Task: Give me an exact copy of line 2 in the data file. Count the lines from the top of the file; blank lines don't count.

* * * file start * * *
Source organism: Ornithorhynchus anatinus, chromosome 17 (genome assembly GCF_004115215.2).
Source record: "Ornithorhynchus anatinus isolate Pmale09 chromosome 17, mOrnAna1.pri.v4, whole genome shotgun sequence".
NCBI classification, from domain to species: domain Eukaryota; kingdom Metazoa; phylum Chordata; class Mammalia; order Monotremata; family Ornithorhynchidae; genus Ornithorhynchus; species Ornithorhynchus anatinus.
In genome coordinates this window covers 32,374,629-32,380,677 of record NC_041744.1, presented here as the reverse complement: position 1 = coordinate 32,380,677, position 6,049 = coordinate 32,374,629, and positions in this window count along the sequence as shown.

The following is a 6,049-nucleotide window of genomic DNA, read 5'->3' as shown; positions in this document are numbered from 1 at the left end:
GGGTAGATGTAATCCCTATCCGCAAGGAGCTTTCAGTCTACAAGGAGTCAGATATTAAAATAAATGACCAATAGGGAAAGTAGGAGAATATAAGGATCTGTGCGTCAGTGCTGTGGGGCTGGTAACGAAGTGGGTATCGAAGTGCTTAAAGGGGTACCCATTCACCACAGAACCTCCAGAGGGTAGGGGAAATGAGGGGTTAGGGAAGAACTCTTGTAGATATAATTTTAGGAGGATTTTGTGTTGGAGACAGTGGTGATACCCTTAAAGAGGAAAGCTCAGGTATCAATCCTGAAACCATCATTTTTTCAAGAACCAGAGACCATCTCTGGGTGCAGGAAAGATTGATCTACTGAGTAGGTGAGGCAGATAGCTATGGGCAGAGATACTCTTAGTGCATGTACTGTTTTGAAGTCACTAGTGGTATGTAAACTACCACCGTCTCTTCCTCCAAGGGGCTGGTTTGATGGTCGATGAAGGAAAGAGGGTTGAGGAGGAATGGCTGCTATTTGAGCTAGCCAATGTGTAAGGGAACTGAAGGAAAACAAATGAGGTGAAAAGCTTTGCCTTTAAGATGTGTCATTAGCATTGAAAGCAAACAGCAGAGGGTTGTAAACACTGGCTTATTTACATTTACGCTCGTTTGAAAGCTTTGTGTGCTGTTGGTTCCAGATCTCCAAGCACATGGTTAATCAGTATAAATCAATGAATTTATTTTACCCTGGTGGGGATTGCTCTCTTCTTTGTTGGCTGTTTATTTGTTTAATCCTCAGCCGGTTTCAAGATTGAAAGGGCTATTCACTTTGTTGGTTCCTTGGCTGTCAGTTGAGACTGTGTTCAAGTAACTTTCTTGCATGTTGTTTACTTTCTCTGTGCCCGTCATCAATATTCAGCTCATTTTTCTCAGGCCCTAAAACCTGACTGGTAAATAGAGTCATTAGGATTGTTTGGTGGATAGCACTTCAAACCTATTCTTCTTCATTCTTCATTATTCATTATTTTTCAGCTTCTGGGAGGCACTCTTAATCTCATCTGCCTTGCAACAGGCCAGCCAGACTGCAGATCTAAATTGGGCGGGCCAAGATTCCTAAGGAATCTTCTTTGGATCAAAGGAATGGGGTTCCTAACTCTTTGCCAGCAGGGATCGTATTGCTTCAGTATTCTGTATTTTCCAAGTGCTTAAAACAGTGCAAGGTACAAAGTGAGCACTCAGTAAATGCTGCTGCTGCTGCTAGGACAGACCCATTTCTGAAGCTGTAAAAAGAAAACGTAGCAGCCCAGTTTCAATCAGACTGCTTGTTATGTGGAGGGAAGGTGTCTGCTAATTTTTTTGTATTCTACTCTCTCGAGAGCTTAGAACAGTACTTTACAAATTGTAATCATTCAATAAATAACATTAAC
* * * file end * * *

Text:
Source record: "Ornithorhynchus anatinus isolate Pmale09 chromosome 17, mOrnAna1.pri.v4, whole genome shotgun sequence".